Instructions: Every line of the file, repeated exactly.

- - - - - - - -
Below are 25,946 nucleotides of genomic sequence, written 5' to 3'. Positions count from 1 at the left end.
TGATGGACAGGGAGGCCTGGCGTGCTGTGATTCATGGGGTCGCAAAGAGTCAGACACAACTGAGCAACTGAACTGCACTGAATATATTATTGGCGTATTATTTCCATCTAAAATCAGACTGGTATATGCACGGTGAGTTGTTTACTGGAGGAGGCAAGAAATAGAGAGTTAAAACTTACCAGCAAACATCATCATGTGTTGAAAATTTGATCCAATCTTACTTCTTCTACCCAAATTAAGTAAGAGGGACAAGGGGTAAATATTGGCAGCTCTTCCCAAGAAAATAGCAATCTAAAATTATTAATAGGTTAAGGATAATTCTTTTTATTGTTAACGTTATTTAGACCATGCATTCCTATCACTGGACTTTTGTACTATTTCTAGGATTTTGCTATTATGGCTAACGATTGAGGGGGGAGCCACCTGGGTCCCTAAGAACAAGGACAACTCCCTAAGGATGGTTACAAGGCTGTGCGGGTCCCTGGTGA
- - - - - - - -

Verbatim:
Below are 25,946 nucleotides of genomic sequence, written 5' to 3'. Positions count from 1 at the left end.
TGATGGACAGGGAGGCCTGGCGTGCTGTGATTCATGGGGTCGCAAAGAGTCAGACACAACTGAGCAACTGAACTGCACTGAATATATTATTGGCGTATTATTTCCATCTAAAATCAGACTGGTATATGCACGGTGAGTTGTTTACTGGAGGAGGCAAGAAATAGAGAGTTAAAACTTACCAGCAAACATCATCATGTGTTGAAAATTTGATCCAATCTTACTTCTTCTACCCAAATTAAGTAAGAGGGACAAGGGGTAAATATTGGCAGCTCTTCCCAAGAAAATAGCAATCTAAAATTATTAATAGGTTAAGGATAATTCTTTTTATTGTTAACGTTATTTAGACCATGCATTCCTATCACTGGACTTTTGTACTATTTCTAGGATTTTGCTATTATGGCTAACGATTGAGGGGGGAGCCACCTGGGTCCCTAAGAACAAGGACAACTCCCTAAGGATGGTTACAAGGCTGTGCGGGTCCCTGGTGA